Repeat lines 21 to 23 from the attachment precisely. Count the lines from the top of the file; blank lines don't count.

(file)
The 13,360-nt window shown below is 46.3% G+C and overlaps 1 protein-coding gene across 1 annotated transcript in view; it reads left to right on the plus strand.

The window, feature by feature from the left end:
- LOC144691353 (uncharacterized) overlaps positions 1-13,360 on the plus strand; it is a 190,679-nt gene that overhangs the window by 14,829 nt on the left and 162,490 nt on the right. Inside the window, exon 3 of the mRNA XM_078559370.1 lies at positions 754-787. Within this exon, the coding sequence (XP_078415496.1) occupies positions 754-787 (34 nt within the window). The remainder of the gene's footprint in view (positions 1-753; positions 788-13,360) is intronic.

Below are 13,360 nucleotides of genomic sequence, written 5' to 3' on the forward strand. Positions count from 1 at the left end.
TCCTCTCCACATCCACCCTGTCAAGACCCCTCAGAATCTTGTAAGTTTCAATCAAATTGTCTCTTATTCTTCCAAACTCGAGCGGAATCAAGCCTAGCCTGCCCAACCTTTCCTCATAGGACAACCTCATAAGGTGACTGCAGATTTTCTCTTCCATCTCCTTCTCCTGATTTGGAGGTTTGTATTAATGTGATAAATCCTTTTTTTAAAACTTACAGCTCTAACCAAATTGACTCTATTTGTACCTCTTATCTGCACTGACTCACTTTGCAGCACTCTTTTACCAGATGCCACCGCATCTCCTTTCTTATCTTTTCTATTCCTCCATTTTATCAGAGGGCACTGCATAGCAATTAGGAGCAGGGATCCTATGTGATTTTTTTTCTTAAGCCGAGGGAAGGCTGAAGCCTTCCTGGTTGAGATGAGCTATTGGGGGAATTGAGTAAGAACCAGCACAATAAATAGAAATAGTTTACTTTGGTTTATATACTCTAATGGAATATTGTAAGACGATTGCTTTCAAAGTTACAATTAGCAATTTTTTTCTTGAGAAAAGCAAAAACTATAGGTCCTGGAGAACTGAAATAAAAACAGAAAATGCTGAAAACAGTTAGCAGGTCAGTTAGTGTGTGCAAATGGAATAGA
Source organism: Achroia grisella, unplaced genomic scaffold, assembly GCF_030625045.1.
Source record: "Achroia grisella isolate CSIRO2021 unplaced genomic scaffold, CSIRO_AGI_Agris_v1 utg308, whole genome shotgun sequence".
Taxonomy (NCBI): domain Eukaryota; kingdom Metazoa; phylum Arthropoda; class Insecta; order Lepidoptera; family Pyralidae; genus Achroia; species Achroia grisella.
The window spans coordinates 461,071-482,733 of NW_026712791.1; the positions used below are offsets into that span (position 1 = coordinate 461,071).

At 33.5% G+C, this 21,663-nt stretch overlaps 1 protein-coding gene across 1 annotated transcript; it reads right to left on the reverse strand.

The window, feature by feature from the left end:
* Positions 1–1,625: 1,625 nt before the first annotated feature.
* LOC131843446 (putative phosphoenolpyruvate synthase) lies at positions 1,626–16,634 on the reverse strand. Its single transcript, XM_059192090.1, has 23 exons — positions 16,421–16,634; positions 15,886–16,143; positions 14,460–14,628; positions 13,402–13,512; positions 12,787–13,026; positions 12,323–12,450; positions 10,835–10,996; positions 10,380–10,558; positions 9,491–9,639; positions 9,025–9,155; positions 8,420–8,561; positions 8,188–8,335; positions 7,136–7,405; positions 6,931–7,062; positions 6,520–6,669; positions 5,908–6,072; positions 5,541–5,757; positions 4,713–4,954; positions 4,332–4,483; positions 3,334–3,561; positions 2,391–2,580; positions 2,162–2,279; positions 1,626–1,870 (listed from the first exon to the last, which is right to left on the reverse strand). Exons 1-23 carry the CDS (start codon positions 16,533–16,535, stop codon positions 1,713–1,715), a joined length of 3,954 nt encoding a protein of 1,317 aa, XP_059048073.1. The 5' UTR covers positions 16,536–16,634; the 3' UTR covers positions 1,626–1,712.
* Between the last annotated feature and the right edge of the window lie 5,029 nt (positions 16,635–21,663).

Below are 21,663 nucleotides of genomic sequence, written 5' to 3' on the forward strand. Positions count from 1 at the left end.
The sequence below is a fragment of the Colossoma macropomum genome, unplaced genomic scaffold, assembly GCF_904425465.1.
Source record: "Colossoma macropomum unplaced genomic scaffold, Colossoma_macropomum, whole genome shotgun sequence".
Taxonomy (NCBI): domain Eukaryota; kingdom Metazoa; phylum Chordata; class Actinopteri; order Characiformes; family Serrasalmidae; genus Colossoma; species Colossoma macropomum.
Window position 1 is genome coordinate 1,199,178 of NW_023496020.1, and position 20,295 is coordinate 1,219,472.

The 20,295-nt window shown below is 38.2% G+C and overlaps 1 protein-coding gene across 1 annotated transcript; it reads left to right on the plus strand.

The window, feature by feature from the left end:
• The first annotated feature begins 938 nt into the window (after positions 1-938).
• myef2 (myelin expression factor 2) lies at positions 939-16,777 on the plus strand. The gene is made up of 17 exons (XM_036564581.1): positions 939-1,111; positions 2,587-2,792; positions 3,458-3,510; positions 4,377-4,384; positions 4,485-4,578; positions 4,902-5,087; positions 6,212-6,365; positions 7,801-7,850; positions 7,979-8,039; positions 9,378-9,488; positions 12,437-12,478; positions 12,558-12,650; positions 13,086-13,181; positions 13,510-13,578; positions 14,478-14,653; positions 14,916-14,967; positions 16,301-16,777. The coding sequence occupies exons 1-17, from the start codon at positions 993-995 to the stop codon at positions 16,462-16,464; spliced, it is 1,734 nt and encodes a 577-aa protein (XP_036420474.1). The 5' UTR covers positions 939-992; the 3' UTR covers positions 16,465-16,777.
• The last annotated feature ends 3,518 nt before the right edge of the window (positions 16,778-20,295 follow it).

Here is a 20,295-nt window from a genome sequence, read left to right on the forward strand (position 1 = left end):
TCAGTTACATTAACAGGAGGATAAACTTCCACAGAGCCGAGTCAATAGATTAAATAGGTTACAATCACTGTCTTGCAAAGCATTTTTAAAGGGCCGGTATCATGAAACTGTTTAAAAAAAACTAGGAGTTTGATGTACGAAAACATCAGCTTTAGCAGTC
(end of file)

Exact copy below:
The window, feature by feature from the left end:
• The first annotated feature begins 938 nt into the window (after positions 1-938).
• myef2 (myelin expression factor 2) lies at positions 939-16,777 on the plus strand. The gene is made up of 17 exons (XM_036564581.1): positions 939-1,111; positions 2,587-2,792; positions 3,458-3,510; positions 4,377-4,384; positions 4,485-4,578; positions 4,902-5,087; positions 6,212-6,365; positions 7,801-7,850; positions 7,979-8,039; positions 9,378-9,488; positions 12,437-12,478; positions 12,558-12,650; positions 13,086-13,181; positions 13,510-13,578; positions 14,478-14,653; positions 14,916-14,967; positions 16,301-16,777. The coding sequence occupies exons 1-17, from the start codon at positions 993-995 to the stop codon at positions 16,462-16,464; spliced, it is 1,734 nt and encodes a 577-aa protein (XP_036420474.1). The 5' UTR covers positions 939-992; the 3' UTR covers positions 16,465-16,777.